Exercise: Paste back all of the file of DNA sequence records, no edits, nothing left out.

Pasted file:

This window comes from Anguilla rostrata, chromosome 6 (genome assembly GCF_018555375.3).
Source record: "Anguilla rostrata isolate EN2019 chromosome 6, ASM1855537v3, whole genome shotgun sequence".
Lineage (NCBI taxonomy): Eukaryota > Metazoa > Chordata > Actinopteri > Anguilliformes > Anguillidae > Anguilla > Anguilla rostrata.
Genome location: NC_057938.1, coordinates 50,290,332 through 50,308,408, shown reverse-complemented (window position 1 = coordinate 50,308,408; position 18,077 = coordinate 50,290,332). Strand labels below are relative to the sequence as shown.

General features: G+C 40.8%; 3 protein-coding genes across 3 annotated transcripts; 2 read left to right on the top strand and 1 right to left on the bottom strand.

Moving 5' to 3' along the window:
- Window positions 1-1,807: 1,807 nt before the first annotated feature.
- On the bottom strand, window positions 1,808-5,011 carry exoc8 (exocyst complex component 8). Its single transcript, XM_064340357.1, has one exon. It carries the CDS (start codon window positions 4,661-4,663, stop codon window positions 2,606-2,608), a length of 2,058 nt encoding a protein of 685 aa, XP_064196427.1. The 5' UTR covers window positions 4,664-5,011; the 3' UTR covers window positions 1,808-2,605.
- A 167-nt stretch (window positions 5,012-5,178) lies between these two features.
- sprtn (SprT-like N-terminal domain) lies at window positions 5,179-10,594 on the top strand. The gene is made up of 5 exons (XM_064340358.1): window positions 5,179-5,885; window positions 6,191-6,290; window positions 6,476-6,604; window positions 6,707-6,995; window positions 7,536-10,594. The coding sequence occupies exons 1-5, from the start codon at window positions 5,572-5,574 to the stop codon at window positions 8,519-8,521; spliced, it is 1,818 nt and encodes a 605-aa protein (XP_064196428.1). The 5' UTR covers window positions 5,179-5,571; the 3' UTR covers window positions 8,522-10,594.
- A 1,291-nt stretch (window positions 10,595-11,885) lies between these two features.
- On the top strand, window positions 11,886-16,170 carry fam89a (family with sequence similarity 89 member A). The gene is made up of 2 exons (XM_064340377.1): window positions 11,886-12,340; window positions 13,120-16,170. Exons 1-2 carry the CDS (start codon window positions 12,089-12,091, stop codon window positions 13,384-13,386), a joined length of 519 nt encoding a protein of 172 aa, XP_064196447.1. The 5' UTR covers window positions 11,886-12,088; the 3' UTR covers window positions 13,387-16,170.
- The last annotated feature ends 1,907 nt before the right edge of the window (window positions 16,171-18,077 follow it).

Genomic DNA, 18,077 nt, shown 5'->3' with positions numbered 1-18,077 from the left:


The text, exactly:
This window comes from Anguilla rostrata, chromosome 6 (genome assembly GCF_018555375.3).
Source record: "Anguilla rostrata isolate EN2019 chromosome 6, ASM1855537v3, whole genome shotgun sequence".
Lineage (NCBI taxonomy): Eukaryota > Metazoa > Chordata > Actinopteri > Anguilliformes > Anguillidae > Anguilla > Anguilla rostrata.
Genome location: NC_057938.1, coordinates 50,290,332 through 50,308,408, shown reverse-complemented (window position 1 = coordinate 50,308,408; position 18,077 = coordinate 50,290,332). Strand labels below are relative to the sequence as shown.

General features: G+C 40.8%; 3 protein-coding genes across 3 annotated transcripts; 2 read left to right on the top strand and 1 right to left on the bottom strand.

Moving 5' to 3' along the window:
- Window positions 1-1,807: 1,807 nt before the first annotated feature.
- On the bottom strand, window positions 1,808-5,011 carry exoc8 (exocyst complex component 8). Its single transcript, XM_064340357.1, has one exon. It carries the CDS (start codon window positions 4,661-4,663, stop codon window positions 2,606-2,608), a length of 2,058 nt encoding a protein of 685 aa, XP_064196427.1. The 5' UTR covers window positions 4,664-5,011; the 3' UTR covers window positions 1,808-2,605.
- A 167-nt stretch (window positions 5,012-5,178) lies between these two features.
- sprtn (SprT-like N-terminal domain) lies at window positions 5,179-10,594 on the top strand. The gene is made up of 5 exons (XM_064340358.1): window positions 5,179-5,885; window positions 6,191-6,290; window positions 6,476-6,604; window positions 6,707-6,995; window positions 7,536-10,594. The coding sequence occupies exons 1-5, from the start codon at window positions 5,572-5,574 to the stop codon at window positions 8,519-8,521; spliced, it is 1,818 nt and encodes a 605-aa protein (XP_064196428.1). The 5' UTR covers window positions 5,179-5,571; the 3' UTR covers window positions 8,522-10,594.
- A 1,291-nt stretch (window positions 10,595-11,885) lies between these two features.
- On the top strand, window positions 11,886-16,170 carry fam89a (family with sequence similarity 89 member A). The gene is made up of 2 exons (XM_064340377.1): window positions 11,886-12,340; window positions 13,120-16,170. Exons 1-2 carry the CDS (start codon window positions 12,089-12,091, stop codon window positions 13,384-13,386), a joined length of 519 nt encoding a protein of 172 aa, XP_064196447.1. The 5' UTR covers window positions 11,886-12,088; the 3' UTR covers window positions 13,387-16,170.
- The last annotated feature ends 1,907 nt before the right edge of the window (window positions 16,171-18,077 follow it).

Genomic DNA, 18,077 nt, shown 5'->3' with positions numbered 1-18,077 from the left: